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Vic Crone: Running for Revolution

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Vic Crone recently gave a public lecture as part of the Centre for Innovation and Entrepreneurship’s Unleash Your Potential Speaker Series. The series aims to bring to the stage innovators and entrepreneurs from a diverse range of backgrounds to inspire, provoke and catalyse. Vic’s lecture gave the public the opportunity to gain insight into her vision for the future, and the many learnings from her past.

Vic Crone grew up believing she could do it all. The division of tasks into male and female didn’t exist in her mind, something that would be really important in the development of her career in the male dominated tech space.

“Your circumstances shape you” says Vic “what my parents taught me was the value of learning, and the value of teamwork, and that’s something that I’ve carried right throughout my career.”

Vic laughs as she explains that there are no claims to fame in her lineage “I’m Mick Jagger’s eighth cousin – that’s it.” Both her parents grew up in state houses and she grew up in a family without a lot of money. However there was a strong belief in the value of education as a route to success so Vic went to university even though she “didn’t really have any idea what to do”.

After completing a Masters she decided that it was time to stop studying and move into the workforce and joined Telecom. With her father as her role model she spent 18 years at Telecom starting as an analyst and getting to an executive position.

And then “I realised the world’s changing and this whole thing of being with one company for life, that’s all gone. So there was no way that I wanted to continue that journey”. Her next move was to innovative accounting software company Xero where she was managing director.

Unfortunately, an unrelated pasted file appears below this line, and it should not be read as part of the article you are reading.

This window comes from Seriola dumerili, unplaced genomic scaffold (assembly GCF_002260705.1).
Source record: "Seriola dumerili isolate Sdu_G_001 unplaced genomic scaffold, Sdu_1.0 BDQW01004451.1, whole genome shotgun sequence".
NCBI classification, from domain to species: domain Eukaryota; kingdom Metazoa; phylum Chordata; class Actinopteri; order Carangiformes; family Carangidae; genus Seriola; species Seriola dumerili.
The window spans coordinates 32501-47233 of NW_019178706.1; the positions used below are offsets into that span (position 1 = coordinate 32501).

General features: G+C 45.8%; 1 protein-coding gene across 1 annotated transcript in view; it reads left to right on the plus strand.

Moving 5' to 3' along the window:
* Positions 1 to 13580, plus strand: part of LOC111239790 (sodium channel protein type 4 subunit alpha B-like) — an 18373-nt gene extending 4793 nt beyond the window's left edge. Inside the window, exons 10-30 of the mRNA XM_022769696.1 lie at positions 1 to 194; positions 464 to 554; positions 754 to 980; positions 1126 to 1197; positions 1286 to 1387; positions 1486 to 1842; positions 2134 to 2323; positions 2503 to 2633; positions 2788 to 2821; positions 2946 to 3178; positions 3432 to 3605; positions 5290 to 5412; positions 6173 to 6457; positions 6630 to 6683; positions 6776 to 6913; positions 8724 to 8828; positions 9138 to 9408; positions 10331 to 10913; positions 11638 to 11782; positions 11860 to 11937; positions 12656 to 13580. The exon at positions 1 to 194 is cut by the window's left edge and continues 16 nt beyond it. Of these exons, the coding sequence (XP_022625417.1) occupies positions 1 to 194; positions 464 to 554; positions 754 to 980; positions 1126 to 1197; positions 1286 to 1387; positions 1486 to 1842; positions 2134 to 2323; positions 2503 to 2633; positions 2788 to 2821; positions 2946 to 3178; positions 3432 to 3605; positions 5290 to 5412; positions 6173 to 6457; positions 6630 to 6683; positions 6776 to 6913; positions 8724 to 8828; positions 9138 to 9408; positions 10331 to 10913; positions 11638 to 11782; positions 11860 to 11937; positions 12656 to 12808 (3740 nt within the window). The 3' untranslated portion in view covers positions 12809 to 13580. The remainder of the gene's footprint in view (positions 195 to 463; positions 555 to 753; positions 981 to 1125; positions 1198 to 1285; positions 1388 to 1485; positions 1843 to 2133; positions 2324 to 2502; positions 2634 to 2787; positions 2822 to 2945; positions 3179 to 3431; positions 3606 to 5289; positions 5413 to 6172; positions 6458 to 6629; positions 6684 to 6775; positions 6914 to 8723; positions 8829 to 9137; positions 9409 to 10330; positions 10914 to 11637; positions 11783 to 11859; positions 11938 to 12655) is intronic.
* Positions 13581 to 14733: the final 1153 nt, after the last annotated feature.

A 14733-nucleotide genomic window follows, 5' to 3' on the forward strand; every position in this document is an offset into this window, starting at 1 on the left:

Vic says that she has “always just jumped in without thinking about it too much”. An approach that she has applied to everything from the deep end of a swimming pool at age two to running for the Auckland mayoralty. “Nothing great is achieved in your comfort zone” she says “the best work that I have ever achieved has been when I’ve shoved myself out of it literally running, jumping, and leaping”.

One of the challenges for people in the future Vic explains, will be navigating the future nature of work. Careers will no longer be something that progresses linearly and the skills needed will be very different to those needed today.

“Lifelong learning and how you achieve that is one of the biggest things that our country can start to talk about. If you don’t have that lifelong learning you won’t get through the next 20 years in terms of careers and businesses.”

“You’ve got to be curious and have courage to question the status quo, and don’t be put off by people who say no. Commitment to overcome the challenges is the message.”

To move forward and embrace the future successfully will need loyal and winning teams driven by a strong sense of purpose. Vic explains that to create teams like that is down to three things “the head, the hand, and the heart. So it’s what are you doing, how do you do it, and why you do it. And when you put those three things together and you can create some incredible teams.”

She is passionate about New Zealand growing and developing as an innovative and entrepreneurial country. Observing the development of smart cities in other countries was a driver in Vic running for the Auckland mayoralty. From these observations she believes that we need is to be proactive in investing in the technologies of the future such as driverless cars and new food sources.

One key thing holding New Zealand back as a country, Vic says, is our attitude to failure and success. “We’ve got to lift the ambition of our country. I think that’s a really major obstacle for us moving forwards in the next decade.”

“It’s about time we stood up as a country and said failure is okay, learn from it and build something greater. That is where the magic happens.”